• -Miss Lola Billings who for four years has held the position of teacher in the state school at Sparta came home to spend Christmas with her parents Mr and Mrs L.J. Billings. Miss Billings brought with her from the school a twenty months old baby, one of the many dependent children for which the state is caring and finding homes in good families. The baby, a bright little fellow, was for Mr and Mrs William Tucker who have adopted it and will bring it up as their own. A more pleased couple it would be hard to find than these people as they welcomed the tiny stranger into their home.
  • -At the residence of Rev. Father P. Schmitz this morning at nine o'clock occurred the marriage of Mr. Peter Meigher and Miss Laura McRae. The newly wedded pair left on the morning train for Chicago for a brief wedding trip. They will make their home at Ironwood where the groom holds a responsible position. Miss McRae is the oldest daughter of Mr and Mrs Jas. McRae old residents of Rhinelander, and her many friends join in wishing her a long and happy married life.
  • -Henry Chatterton returned to Grand Rapids, Mich., Monday to resume his studies at the Ferris Institute.
  • -Mrs. L. Schuesman who has been a visitor at the Hodgdon home left this morning for her home at Eagle River.
  • -Mrs. G. S. Coon and two daughters Frances and Margaret leave to-night for Couer de Lene, Idaho, where they will make an extended visit at the home of Mr and Mrs P. E. Brennan.
  • -Mrs. J.H Taylor, of Ironwood was a passenger on the south bound train Saturday morning, having been summoned to Fond du Lac by news that her mother was not expected to live. Mrs. Taylor is the mother of Mr. Theo. LaDoux of this city. Later Mr. LaDoux received word that his grandmother had died early Monday morning.
  • -The youngest son of Mr and Mrs L. W. Hamel died last Friday afternoon of scarlet fever and was buried the following day. Other children in the family had had the disease in a very light form, from which they had fully recovered. In the morning the parents welcomed the arrival of a new baby in the home, only to bow their heads in sorrow at the taking away of their next youngest before the close of the day. In their affliction they have the sympathy of the entire community.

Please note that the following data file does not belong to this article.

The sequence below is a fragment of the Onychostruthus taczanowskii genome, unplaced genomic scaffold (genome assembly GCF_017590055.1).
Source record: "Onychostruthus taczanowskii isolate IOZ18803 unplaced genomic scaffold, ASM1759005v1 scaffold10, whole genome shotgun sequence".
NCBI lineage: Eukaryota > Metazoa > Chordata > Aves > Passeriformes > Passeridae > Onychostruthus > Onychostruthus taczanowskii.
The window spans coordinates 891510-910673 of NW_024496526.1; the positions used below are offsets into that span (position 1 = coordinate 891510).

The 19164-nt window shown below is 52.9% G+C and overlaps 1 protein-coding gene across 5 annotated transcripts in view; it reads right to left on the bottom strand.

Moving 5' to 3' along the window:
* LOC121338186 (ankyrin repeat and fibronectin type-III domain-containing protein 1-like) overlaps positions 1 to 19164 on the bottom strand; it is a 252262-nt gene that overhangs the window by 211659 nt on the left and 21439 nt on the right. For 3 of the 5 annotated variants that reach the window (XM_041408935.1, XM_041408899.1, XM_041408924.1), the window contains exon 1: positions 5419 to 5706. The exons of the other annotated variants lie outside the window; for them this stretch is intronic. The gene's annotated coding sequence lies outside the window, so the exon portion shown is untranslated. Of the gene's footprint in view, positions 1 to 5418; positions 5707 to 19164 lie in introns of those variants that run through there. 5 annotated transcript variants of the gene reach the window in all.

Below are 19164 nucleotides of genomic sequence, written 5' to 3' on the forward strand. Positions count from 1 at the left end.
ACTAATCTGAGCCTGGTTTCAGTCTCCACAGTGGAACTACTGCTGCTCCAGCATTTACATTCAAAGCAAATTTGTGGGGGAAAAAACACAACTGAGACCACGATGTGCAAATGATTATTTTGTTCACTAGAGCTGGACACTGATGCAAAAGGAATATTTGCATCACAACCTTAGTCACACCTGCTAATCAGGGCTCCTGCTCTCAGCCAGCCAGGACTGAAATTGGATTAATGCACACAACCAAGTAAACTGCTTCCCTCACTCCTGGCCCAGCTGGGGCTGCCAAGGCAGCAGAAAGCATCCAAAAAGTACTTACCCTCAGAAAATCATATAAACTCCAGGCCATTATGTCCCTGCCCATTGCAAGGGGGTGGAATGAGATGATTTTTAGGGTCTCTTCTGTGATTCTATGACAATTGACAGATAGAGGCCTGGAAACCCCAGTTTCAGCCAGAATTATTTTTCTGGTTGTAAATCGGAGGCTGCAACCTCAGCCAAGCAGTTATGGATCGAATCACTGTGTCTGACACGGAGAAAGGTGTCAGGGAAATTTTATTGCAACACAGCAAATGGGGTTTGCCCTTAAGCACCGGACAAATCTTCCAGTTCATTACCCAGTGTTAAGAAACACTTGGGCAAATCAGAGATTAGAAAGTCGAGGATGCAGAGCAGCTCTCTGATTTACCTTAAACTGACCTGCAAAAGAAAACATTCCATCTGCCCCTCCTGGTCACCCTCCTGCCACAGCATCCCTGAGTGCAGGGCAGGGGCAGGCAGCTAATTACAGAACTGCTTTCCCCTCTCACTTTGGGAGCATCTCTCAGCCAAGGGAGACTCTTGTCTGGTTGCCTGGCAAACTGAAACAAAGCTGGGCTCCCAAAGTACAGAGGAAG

• -Jerome C. Teal returned from a Christmas visit to his home in Weyanwega Monday. While at home he had the misfortune to painfully burn his right hand while removing a burning sofa from the house. He had seated himself to enjoy a weed after breakfast, and in scratching a match to light it, the blazing end broke and flew across the room falling upon the heavy fringe border of the sofa. It blazed up in an instant, and as no water was handy, Jerome hustled it out of doors, but in doing so encountered in his grip warm places which left their imprint in the shape of huge blisters.

Papers from Paris, Canada have been received by J. N. Keeble recording the marriage of Mr. Herbert Henstock to Miss Alice Pierce, which took place at that city, on December 6th. Mr. Henstock several years ago was employed as a baker by Mr. Keeble. From here he went to Tomahawk, and then to his present residence where he now owns an up-to-date bakery.


One of the boldest hold-ups ever reported in Neenah occurred the other night on the person of John Arst, who was found in an unconscious condition lying beside the Company I armory. He was attending the third annual ball given by Company I and had stepped outside for a breath of fresh air, and a short time afterwards friends noticed his absence. They went outside and found him lying on the ground. He was taken to the hall and a doctor was sent for and it was not until five hours afterward that he regained consciousness. His pockets were turned inside out, showing that robbery had been committed. The only marks of violence that could be found were a large lump on the back.

Ole Gilbertson, who has been boarding at the Central Hotel at North Fond du Lac, committed suicide by hanging. The body was discovered in the room occupied by Mr. Gilbertson. It was suspended from a bed post, a strap from a telescope having been used in place of a rope. He had appeared cheerful and his associates are at a loss as to the motive which impelled him to self-destruction.